Date & time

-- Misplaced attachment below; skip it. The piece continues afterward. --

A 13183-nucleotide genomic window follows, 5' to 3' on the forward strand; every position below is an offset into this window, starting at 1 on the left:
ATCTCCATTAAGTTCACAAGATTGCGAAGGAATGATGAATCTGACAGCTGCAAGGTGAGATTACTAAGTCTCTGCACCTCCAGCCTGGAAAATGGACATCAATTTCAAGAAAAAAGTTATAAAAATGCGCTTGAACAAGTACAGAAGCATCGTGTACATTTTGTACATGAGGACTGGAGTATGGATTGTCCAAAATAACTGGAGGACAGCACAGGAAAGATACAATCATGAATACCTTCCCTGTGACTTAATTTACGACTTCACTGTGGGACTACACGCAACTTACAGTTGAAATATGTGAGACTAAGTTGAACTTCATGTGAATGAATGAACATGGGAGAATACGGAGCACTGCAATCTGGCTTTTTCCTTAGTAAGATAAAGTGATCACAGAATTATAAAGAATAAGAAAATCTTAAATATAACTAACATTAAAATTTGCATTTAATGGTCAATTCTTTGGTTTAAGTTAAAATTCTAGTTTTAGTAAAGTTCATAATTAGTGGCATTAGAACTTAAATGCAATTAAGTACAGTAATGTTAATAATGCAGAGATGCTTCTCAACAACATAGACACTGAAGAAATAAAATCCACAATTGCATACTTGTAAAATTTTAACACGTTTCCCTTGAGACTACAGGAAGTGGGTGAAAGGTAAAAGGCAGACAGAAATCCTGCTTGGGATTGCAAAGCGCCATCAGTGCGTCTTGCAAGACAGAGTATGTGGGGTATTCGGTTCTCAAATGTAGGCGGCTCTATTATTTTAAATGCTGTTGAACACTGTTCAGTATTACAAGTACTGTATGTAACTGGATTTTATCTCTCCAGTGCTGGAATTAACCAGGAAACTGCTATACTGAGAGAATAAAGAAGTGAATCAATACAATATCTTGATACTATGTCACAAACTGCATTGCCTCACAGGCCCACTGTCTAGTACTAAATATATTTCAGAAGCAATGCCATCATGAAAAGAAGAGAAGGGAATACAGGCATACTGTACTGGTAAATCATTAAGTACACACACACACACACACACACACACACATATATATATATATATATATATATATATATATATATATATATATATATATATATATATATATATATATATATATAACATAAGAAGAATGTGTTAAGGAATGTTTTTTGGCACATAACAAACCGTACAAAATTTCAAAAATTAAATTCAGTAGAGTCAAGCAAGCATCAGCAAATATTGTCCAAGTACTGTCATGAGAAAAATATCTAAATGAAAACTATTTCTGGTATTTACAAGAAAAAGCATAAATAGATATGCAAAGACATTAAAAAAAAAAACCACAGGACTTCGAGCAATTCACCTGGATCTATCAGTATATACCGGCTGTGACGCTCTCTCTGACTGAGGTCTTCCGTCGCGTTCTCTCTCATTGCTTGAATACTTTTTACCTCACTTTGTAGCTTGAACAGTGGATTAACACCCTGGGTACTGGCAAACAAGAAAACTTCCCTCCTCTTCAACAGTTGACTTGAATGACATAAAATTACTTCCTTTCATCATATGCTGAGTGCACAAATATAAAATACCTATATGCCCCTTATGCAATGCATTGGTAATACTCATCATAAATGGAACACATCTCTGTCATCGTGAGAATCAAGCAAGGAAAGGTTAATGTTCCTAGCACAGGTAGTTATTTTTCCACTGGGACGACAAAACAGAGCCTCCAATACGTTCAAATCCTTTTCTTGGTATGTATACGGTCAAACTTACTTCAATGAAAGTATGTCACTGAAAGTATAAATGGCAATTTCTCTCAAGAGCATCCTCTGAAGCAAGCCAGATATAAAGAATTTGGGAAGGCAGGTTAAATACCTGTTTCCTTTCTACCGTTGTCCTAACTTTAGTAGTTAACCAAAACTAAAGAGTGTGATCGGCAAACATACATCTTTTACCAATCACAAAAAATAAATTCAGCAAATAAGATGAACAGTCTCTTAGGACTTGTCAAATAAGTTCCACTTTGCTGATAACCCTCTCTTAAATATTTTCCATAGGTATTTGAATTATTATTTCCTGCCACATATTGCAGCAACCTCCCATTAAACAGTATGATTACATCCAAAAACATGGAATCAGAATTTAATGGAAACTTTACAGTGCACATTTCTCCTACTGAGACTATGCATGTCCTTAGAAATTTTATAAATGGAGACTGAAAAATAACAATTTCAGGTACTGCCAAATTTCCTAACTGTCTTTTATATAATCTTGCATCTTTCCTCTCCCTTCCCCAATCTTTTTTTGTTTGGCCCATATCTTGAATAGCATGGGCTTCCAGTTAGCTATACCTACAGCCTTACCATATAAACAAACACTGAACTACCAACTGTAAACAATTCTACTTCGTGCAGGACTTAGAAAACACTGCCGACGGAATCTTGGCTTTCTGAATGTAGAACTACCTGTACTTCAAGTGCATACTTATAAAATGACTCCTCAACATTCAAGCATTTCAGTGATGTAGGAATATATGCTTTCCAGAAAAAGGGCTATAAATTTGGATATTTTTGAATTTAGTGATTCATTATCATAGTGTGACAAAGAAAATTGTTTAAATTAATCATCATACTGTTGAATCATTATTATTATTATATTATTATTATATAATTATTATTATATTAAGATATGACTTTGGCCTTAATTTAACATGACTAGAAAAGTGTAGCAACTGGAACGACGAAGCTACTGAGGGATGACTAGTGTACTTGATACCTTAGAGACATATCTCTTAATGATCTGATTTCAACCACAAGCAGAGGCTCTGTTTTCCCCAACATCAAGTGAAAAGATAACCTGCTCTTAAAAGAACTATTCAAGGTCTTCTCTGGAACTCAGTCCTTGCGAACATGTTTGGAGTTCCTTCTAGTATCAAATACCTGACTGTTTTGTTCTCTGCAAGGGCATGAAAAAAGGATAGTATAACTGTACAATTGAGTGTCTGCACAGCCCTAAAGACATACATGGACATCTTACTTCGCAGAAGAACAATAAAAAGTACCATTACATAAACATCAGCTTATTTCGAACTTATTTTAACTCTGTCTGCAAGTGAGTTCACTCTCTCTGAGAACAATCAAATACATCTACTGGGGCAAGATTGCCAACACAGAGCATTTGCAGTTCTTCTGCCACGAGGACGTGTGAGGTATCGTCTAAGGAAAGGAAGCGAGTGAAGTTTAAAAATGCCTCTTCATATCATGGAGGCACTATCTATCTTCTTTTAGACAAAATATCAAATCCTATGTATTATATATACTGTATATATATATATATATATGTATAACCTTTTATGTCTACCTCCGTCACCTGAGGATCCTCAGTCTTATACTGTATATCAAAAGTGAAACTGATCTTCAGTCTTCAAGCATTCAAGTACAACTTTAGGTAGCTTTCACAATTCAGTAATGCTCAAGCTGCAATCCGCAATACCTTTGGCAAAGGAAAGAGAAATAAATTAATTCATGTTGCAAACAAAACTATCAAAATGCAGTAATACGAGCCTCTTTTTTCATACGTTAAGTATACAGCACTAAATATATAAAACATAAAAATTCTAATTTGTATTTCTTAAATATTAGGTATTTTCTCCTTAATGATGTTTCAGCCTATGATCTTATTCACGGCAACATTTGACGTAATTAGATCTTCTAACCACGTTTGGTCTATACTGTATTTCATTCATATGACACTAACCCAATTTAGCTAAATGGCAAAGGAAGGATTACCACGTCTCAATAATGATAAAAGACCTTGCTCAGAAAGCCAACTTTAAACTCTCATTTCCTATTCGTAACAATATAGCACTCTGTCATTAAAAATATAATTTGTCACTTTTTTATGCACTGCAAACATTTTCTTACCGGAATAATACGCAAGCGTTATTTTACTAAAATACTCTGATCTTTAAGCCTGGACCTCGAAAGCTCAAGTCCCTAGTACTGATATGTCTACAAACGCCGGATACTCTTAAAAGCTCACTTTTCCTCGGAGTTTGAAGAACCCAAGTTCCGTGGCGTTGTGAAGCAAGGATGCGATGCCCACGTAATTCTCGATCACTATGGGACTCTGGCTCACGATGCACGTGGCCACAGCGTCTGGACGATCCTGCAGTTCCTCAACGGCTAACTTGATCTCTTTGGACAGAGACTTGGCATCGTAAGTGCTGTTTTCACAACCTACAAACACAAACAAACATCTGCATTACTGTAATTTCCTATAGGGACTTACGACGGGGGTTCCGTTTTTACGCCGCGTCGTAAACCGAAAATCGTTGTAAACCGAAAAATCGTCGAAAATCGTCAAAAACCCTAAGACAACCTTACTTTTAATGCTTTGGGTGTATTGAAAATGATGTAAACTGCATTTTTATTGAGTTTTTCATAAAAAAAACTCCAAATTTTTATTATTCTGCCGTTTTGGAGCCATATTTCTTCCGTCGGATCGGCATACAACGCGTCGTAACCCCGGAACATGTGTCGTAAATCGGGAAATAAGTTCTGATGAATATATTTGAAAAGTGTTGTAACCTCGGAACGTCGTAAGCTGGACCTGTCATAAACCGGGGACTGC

One of the sharpest and most common simplifications when measuring poverty has been to define poverty as a deficiency in yearly income or yearly consumption. The measures approximate the experience of poverty for those households whose income is steady or who can smooth consumption through the year. In reality, however, the experience of poverty is often marked by seasonality, economic instability, and illiquidity across months. To capture these elements, we introduce a measurement framework based on a straightforward generalization of conventional poverty measures, defining annual poverty as the average of monthly poverty measures. Using monthly panel data from India, we explore ways that the conventional approach to measurement can underestimate and mischaracterize the experience of poverty when households face the dual challenges of low incomes and instability. We show that experiences of poverty are substantially more common than annual measures suggest. Entry into and exit from poverty are much less clear than typically assumed, and the proposed measure is a stronger predictor of development outcomes – weight and height – than conventional measures. Correspondingly, the framework shows how interventions that re-distribute resources between periods can lessen the experience of poverty by improving consumption smoothing, even when conventional poverty measures based on yearly resources are unchanged or worsening. In considering hypothetical monthly transfers to households facing economic instability, for example, we show that targeting transfers to the most challenging months – rather than spreading them through the year as in typical cash transfer programs – can most cost-effectively reduce experiences of poverty.